Understanding and predicting violent solar eruptions and their effect on Earth is a strategic national priority, as it affects the daily life of human beings, including communication, transportation, power supply systems, national defense, space travel, and more. Due to increasing spatial and temporal resolution of solar instrumentation, researchers are facing tremendous challenges in analyzing massive amounts of space weather data, especially for the operational near real-time utilization. This interdisciplinary project advanced artificial intelligence (AI) based tools to forecast geoeffective coronal mass ejections (CMEs). A graduate student will be supported by this project and undergraduate students will be mentored. This project is co-funded by the Directorate for Geosciences to support AI/ML advancement in the geosciences and by the Space Weather program.This project supports fundamental research on advanced AI to forecast CMEs and their potential to cause geomagnetic storms near 1 AU. The objectives are to (i) employ AI to predict whether a solar active region will produce a CME and estimate its transit time, mass, and kinetic energy, and (ii) predict the orientation of magnetic clouds (MCs) near 1 AU, based on real time solar observations. Data will be used by graph neural networks (GNNs) and ensemble learning methods to combine the GNNs with other conventional AI techniques to predict orientations of MCs. The project utilizes data from NASA, NOAA, and NSF observatories, including the NSF-funded Global H-alpha Network and Big Bear Solar Observatory. The study will also utilize existing measurements and model results, which will be augmented with additional measurements derived from global coronal field maps as well as non-linear force-free field modeling.This project is co-funded by the Directorate for Geosciences to support AI/ML advancement in the geosciences.This award reflects NSF's statutory mission and has been deemed worthy of support through evaluation using the Foundation's intellectual merit and broader impacts review criteria.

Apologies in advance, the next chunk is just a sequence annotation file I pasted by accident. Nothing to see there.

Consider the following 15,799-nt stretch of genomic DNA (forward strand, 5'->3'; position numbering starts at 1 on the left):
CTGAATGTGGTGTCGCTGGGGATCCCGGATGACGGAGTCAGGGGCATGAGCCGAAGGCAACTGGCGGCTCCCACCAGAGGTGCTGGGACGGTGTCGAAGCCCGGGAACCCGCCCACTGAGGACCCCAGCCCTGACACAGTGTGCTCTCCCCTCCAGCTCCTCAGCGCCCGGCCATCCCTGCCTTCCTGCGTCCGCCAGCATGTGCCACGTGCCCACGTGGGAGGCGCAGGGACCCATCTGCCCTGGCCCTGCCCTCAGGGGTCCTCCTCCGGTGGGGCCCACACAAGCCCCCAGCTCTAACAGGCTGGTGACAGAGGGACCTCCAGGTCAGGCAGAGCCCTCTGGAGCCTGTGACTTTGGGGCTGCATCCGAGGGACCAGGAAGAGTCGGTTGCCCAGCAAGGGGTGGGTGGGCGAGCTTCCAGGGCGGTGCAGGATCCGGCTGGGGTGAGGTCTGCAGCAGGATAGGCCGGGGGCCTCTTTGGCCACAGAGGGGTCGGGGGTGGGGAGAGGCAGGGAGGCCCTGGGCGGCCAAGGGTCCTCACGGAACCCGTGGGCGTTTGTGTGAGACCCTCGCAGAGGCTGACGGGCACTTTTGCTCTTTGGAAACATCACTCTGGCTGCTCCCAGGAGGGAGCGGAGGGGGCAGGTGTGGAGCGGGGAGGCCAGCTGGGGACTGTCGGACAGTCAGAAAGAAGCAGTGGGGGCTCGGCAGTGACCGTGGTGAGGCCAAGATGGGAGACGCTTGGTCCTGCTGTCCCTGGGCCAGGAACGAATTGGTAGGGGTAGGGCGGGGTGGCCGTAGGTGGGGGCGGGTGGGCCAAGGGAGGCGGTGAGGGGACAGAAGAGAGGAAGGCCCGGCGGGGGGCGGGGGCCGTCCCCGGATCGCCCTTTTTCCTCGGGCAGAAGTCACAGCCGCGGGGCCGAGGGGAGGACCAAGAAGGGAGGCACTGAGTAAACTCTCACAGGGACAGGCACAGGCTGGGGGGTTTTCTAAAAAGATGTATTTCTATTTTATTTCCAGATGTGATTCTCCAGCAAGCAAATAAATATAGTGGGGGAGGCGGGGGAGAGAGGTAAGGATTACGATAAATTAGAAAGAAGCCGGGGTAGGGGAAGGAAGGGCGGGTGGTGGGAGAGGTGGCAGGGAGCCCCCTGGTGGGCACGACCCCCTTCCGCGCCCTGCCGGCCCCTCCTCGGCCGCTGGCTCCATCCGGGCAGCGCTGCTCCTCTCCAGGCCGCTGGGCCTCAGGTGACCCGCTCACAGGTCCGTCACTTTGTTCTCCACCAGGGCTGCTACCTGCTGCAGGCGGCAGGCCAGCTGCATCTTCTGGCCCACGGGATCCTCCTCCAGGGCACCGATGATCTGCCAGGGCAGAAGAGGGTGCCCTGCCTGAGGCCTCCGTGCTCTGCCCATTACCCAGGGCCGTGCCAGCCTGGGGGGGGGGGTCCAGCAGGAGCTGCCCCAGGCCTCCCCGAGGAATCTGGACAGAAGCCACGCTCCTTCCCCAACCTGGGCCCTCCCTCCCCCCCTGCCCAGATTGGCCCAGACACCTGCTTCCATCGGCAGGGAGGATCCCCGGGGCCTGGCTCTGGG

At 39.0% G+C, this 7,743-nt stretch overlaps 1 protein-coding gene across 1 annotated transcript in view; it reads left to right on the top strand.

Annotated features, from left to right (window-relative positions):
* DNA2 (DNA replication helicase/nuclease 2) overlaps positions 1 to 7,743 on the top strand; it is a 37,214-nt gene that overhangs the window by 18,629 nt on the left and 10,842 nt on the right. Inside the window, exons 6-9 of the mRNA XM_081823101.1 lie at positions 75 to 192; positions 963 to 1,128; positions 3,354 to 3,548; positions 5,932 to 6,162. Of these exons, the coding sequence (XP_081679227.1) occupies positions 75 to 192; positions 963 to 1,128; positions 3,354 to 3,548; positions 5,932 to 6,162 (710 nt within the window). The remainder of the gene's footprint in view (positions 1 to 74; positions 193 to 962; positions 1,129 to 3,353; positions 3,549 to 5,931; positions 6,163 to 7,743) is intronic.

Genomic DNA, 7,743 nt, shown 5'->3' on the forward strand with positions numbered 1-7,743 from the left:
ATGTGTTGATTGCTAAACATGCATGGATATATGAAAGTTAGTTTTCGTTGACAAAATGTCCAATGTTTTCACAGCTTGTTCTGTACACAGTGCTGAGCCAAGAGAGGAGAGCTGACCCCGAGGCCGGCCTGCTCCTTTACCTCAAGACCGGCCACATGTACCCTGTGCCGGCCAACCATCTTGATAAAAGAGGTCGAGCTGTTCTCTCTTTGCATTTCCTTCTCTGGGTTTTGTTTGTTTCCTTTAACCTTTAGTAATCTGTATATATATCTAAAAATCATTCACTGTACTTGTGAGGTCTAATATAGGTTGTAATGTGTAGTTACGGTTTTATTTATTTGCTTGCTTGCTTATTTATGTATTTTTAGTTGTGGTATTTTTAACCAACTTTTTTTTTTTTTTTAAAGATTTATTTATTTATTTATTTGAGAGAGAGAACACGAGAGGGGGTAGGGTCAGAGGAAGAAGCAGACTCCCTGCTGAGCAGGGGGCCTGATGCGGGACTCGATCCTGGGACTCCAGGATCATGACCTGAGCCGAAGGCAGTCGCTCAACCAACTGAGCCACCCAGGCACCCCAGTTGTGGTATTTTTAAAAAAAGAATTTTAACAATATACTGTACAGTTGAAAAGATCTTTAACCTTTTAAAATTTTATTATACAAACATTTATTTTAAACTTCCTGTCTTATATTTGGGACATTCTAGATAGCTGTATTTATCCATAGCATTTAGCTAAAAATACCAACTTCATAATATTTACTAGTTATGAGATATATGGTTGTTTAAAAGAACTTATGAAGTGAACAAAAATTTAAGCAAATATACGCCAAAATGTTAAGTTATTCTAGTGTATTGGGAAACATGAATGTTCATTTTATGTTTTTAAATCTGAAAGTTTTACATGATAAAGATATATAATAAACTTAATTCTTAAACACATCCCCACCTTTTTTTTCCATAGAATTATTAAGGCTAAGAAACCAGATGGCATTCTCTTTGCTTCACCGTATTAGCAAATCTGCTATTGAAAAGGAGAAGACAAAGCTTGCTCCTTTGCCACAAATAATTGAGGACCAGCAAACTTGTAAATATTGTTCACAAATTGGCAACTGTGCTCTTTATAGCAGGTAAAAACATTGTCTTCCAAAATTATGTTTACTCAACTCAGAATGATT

|Effective start/end date||6/1/23 → 5/31/26|
- National Science Foundation: $573,200.00
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